Loyal Customers: How Valuable are They?

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Posted by Robin Johnston on Dec 26, 2017 7:00:00 AM
Robin Johnston

Loyal customers, particularly if they're big spenders, add a solid revenue base upon which to grow your business. You can count on their steady business as you seek to build up their numbers. Many businesses understand this and appreciate customer loyalty in terms of revenue generation and business growth. However, you can benefit from loyal customers in other ways that pertain to reducing the cost of running your business. To name a few:

  • 86% of loyal customers are inclined to recommend the brand to others which results in 16% higher average value
  • The cost of acquiring a new customer can be up to 25 times greater than keeping a repeat customer

Let's explore some of the ways loyal customers help drive costs down and increase revenue for your business.

Reduced Inventory

Inventory management is a balancing act between having too little or too much inventory. For both retail and restaurant businesses, insufficient inventory means lost revenue from stockouts that cause unhappy customers to take their business elsewhere. Alternatively, customers may fail to return after waiting for a backorder (retail) or ordering an alternative meal (restaurant).

The cost of excess inventory for retailers includes storage costs and loss of inventory value because of seasonality factors or obsolescence. Inventory can also be damaged, lost or stolen. Excess inventory ties up money that could have been used for business growth. Restaurants face food spoilage or reduced profit when selling excess food inventory as low cost meals.

A crucial element of getting inventory right is accurate demand forecasting. Failing this, many businesses will pad their inventory with safety stock to deal with unexpected demand surges. The greater the demand uncertainty, the larger (and more expensive) the safety stock required. For many markets, demand forecasts for first time purchases have a high degree of associated uncertainty. This fuzziness is caused by many factors including the success or failure of marketing campaigns.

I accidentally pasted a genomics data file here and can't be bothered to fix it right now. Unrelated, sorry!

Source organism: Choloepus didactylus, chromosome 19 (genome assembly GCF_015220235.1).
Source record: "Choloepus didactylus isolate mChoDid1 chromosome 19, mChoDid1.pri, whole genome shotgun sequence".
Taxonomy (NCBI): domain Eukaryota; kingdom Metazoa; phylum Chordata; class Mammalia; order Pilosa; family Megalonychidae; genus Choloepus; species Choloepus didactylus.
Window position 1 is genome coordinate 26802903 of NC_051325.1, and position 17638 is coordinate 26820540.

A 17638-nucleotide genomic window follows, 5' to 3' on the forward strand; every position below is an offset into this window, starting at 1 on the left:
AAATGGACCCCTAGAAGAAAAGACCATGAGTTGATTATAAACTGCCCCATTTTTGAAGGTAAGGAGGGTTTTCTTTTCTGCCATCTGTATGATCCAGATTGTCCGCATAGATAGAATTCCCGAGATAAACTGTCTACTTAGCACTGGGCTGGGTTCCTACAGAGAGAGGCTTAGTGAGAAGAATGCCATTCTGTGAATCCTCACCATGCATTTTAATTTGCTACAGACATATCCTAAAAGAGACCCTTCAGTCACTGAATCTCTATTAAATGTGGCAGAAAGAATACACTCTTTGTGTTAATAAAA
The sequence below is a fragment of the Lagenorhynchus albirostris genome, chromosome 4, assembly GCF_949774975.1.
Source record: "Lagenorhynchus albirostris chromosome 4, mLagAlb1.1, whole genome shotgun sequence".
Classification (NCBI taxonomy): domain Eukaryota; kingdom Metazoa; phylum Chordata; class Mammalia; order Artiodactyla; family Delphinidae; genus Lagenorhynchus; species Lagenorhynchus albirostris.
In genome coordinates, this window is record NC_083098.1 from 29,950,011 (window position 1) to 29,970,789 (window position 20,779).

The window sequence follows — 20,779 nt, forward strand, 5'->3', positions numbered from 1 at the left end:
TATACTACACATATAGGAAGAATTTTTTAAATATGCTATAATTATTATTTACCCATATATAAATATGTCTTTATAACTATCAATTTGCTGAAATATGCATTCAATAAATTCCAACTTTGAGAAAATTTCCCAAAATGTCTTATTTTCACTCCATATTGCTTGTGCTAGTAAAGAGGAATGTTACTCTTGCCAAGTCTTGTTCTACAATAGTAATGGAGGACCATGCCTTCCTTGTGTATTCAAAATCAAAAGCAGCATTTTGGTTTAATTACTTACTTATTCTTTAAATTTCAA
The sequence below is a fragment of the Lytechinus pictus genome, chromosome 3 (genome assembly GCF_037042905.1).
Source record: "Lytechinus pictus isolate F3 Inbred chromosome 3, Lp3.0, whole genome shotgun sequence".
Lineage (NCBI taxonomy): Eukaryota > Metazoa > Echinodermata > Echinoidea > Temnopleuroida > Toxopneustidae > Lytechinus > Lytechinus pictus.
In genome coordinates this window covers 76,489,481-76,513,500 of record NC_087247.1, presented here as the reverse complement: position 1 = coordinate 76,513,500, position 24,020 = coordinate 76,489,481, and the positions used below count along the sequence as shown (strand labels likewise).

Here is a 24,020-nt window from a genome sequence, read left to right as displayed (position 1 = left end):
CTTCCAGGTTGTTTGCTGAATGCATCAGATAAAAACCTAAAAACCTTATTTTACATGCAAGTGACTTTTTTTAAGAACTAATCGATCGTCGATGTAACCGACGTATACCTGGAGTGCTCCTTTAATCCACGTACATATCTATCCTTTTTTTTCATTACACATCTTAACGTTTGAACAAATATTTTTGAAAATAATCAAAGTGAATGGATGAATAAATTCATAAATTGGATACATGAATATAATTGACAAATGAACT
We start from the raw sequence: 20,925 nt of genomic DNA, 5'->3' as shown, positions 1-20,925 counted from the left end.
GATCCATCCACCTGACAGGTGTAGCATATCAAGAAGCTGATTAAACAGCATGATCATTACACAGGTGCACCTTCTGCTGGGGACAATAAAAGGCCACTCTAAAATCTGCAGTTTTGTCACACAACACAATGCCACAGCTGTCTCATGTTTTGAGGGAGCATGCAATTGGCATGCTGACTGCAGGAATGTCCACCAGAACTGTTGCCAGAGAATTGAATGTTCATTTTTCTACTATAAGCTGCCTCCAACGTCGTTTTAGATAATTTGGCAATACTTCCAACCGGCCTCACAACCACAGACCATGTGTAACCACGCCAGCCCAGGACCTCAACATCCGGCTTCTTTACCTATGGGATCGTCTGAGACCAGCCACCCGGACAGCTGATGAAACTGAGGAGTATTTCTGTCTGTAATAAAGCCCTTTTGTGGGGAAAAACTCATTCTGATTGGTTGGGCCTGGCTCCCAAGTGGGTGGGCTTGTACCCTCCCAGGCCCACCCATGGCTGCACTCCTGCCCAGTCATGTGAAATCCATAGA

On the other hand, forecasting the demand of loyal customers is relatively straightforward. Customer loyalty means they're repeat buyers, which provides a business with plenty of data on their patterns and habits. Many types of consumable goods require replacement on a regular basis such as batteries or light bulbs. Predicting their demand from repeat buyers involves very little uncertainty.

Other less regularly purchased items require more information and analysis. However, the long purchasing histories of repeat customers provide plenty of data. In addition, loyal customers are less reluctant to volunteer whatever information is asked of them. In any case, accurate demand prediction is highly feasible. This forecast accuracy reduces the need for costly safety stock. This is true for both retail and restaurant businesses.

Reduced Marketing Expenditures

Unlike a prospect with no prior interaction with a business, repeat customers require little inducement to continue their regular patronage of a favorite retail store or restaurant. With loyal customers such as these, the main concern of marketing is increasing their lifetime value. This means reducing their churn rate (percentage that end their patronage per unit of time), and increasing their spending per unit of time. Programs that reward repeat customers for their loyalty make them feel appreciated. This increases their feelings of goodwill toward the business and reduces churn rate. Increasing their spending is often done with upsells or upgraded products (retailers), or more expensive dishes (restaurants).

By contrast, acquiring new customers requires nurturing them as they make their way through the buying cycle. A simplified buying cycle consists of four stages:

  • Awareness of a need
  • Exploring options for this need
  • Narrowing down these options to one solution
  • Buying that solution as a specific product or service
This cycle is often lengthy where each stage requires a different series of marketing messaging and actions. This is a costly marketing process compared to the previously discussed program of increasing the lifetime value of loyal customers.

Of course, for continual growth of a loyal customer base, new customer acquisition is necessary. However, too many businesses are highly biased toward getting new customers while devoting too little of their marketing resources to their loyal customers. By shifting the balance of marketing resources in favor of increasing the lifetime value of loyal customers, big savings are realized with leaner inventories and reduced marketing expenditures while simultaneously increasing revenue generation and business growth.

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